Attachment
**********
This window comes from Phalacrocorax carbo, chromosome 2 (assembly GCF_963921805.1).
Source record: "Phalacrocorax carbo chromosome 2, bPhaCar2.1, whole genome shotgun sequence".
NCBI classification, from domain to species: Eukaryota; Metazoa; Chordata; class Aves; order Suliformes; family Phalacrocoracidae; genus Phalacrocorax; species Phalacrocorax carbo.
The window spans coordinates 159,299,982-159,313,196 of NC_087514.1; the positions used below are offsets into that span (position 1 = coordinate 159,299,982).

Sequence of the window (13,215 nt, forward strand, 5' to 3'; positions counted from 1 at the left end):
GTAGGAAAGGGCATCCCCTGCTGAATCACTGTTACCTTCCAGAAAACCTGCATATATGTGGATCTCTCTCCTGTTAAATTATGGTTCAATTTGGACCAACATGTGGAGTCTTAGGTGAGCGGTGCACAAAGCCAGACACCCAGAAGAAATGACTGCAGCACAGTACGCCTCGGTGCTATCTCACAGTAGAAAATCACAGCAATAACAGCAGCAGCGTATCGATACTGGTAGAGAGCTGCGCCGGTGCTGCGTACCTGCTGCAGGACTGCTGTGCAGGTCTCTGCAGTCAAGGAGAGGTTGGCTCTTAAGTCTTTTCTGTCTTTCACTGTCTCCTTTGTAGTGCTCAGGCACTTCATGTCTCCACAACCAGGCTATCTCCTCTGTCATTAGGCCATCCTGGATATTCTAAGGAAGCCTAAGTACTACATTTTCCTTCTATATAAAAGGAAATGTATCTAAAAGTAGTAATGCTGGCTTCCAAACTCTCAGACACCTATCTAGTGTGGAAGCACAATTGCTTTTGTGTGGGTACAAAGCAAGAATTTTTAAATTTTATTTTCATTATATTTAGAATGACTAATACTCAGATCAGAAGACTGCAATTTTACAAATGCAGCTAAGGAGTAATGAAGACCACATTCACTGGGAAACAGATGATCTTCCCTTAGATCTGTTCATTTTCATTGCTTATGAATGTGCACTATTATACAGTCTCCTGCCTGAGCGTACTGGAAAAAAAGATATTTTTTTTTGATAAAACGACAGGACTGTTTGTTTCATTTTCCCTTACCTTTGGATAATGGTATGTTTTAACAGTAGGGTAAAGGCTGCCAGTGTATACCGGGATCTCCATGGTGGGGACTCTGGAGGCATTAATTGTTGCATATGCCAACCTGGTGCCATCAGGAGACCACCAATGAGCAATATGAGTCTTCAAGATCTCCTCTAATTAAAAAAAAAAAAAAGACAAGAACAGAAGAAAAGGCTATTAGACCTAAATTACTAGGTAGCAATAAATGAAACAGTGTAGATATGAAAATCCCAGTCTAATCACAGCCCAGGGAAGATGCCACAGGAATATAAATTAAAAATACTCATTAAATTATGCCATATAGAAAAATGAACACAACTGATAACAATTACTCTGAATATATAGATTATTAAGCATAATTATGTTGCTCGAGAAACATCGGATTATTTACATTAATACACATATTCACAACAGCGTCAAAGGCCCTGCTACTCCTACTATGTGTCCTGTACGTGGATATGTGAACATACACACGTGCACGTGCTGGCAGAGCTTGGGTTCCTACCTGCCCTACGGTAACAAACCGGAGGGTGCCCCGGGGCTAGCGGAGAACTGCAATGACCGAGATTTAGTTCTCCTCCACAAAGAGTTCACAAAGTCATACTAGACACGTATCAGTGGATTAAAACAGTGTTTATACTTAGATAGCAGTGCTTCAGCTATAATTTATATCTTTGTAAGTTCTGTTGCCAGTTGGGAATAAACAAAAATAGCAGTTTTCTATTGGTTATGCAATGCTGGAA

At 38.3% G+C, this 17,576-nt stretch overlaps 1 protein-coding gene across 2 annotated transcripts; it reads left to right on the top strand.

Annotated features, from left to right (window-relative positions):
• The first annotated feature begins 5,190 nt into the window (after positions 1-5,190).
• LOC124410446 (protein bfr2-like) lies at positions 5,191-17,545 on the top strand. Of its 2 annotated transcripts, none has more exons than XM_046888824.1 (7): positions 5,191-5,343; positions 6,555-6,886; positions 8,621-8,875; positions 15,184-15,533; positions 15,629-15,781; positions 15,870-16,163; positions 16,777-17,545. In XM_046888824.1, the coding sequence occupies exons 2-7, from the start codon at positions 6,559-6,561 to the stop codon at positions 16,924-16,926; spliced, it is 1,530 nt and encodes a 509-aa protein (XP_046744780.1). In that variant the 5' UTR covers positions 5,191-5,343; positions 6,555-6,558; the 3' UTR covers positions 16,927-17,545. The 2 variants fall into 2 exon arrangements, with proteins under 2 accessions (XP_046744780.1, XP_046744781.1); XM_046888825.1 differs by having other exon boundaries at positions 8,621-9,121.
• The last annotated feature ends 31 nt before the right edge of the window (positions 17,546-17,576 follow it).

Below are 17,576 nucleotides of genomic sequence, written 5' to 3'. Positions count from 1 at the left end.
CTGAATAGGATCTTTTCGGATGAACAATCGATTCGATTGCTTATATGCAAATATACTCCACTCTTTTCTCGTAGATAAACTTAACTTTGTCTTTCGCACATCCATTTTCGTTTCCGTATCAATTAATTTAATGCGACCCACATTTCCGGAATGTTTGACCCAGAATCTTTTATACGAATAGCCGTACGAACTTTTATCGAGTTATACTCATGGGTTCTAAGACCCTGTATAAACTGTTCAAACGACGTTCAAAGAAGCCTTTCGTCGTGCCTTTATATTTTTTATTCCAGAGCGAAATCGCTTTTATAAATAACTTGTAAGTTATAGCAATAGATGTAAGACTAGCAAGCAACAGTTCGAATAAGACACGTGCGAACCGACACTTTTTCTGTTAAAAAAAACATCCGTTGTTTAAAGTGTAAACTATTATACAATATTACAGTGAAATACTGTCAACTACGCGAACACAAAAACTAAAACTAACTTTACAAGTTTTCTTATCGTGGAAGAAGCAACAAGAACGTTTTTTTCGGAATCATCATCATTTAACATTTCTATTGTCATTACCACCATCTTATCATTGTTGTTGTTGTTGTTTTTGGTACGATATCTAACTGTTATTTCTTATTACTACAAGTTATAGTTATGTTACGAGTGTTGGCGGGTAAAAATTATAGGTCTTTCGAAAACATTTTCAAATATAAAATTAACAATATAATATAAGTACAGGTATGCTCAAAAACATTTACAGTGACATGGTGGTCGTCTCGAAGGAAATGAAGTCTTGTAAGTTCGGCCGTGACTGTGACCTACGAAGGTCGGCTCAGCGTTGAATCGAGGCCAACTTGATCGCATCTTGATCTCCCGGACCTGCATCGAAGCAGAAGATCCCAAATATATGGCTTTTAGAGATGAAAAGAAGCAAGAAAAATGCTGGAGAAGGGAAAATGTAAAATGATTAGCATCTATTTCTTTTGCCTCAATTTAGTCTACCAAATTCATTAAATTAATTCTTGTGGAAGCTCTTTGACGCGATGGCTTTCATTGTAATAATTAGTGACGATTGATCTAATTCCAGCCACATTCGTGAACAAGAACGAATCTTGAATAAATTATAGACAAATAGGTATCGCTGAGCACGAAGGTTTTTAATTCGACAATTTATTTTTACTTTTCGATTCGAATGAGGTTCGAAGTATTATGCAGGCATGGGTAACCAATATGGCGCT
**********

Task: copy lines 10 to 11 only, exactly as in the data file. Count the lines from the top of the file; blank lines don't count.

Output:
• LOC124410446 (protein bfr2-like) lies at positions 5,191-17,545 on the top strand. Of its 2 annotated transcripts, none has more exons than XM_046888824.1 (7): positions 5,191-5,343; positions 6,555-6,886; positions 8,621-8,875; positions 15,184-15,533; positions 15,629-15,781; positions 15,870-16,163; positions 16,777-17,545. In XM_046888824.1, the coding sequence occupies exons 2-7, from the start codon at positions 6,559-6,561 to the stop codon at positions 16,924-16,926; spliced, it is 1,530 nt and encodes a 509-aa protein (XP_046744780.1). In that variant the 5' UTR covers positions 5,191-5,343; positions 6,555-6,558; the 3' UTR covers positions 16,927-17,545. The 2 variants fall into 2 exon arrangements, with proteins under 2 accessions (XP_046744780.1, XP_046744781.1); XM_046888825.1 differs by having other exon boundaries at positions 8,621-9,121.
• The last annotated feature ends 31 nt before the right edge of the window (positions 17,546-17,576 follow it).